Could I lose my job over a drunk driving arrest?
When potential clients ask us questions about representation for drunk driving offenses one of the most common is whether they will lose their job. Naturally, this depends on a number of factors, including how much work you have missed because you were in jail, and whether you drive for a living, to name a few.
It is also common for people in leadership positions to believe their jobs may be in jeopardy because of the public scrutiny that accompanies a drunk driving arrest. After all, the broad sense of embarrassment that comes with alcohol related arrests may be too much to overcome for those who are the faces of high profile organizations.
So while your job prospects may be unclear after a DUI arrest, you should be ready for the following implications.
Your insurance may be affected –If your policy is terminated due to an alcohol related criminal charge, you will likely have to obtain SR-22 insurance, which may be particularly expensive.
You may miss some time from work – Waiting to post bail is a process, and the authorities are in no hurry to get you on your way. This is because the police will likely run your name through several state criminal databases to ensure you are not subject to any outstanding criminal warrants before releasing you.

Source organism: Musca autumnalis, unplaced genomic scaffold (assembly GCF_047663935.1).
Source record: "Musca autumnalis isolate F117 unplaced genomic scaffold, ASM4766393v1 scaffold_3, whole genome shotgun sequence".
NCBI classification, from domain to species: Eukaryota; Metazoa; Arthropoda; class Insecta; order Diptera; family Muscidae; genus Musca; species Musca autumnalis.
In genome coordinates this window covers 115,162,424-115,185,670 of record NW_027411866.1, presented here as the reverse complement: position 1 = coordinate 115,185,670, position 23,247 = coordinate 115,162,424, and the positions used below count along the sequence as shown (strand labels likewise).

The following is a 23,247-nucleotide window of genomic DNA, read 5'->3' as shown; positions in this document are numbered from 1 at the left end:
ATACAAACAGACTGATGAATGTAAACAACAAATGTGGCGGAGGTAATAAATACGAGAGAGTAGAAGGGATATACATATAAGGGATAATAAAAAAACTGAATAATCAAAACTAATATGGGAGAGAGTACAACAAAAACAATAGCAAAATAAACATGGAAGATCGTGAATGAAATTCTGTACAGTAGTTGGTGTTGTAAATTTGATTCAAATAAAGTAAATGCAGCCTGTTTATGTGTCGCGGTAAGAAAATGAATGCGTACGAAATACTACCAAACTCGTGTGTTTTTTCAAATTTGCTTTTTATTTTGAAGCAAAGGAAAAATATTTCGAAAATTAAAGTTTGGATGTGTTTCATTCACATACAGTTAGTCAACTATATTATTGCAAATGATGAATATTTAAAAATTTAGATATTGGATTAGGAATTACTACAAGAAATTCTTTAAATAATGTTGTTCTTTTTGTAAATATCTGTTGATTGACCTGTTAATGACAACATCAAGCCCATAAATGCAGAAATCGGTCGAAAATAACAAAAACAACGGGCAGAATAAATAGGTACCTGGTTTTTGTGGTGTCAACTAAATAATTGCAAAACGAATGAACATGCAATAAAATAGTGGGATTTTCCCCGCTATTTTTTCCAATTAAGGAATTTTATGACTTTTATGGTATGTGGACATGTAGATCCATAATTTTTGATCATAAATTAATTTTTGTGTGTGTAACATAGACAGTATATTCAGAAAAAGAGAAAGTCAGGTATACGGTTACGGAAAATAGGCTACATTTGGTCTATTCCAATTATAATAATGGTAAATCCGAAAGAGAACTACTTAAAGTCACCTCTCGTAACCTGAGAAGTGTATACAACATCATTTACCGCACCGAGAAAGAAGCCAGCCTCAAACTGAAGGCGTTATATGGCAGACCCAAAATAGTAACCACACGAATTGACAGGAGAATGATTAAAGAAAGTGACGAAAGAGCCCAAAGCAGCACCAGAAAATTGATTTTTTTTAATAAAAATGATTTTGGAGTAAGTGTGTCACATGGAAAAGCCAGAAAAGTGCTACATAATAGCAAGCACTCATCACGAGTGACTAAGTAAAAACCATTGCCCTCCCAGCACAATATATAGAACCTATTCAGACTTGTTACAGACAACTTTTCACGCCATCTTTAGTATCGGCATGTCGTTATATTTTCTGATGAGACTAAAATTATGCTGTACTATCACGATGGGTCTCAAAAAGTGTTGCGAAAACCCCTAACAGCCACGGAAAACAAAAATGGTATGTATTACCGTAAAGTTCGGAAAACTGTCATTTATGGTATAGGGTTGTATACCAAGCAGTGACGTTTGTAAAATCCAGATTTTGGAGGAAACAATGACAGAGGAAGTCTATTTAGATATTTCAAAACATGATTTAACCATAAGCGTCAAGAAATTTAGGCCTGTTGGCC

You may be required to undergo an assessment – While you may not be ordered by the court to have an alcohol dependency screening, but it would not be out of the ordinary for your employer to seek one on your behalf.
Your employer could re-evaluate your status – As we alluded to earlier, those who drive for a living may have their jobs in jeopardy with drunk driving conviction. So if you are a commercial truck driver or bus driver, it is essential that you have an experienced criminal defense attorney representing you in order to protect your livelihood. Those with high profile public personas (i.e. news anchors, C-level executives), could also be substantially affected by a DUI conviction. These employees are inherently held to a higher standard because of their status.
The preceding is not intended to be legal advice.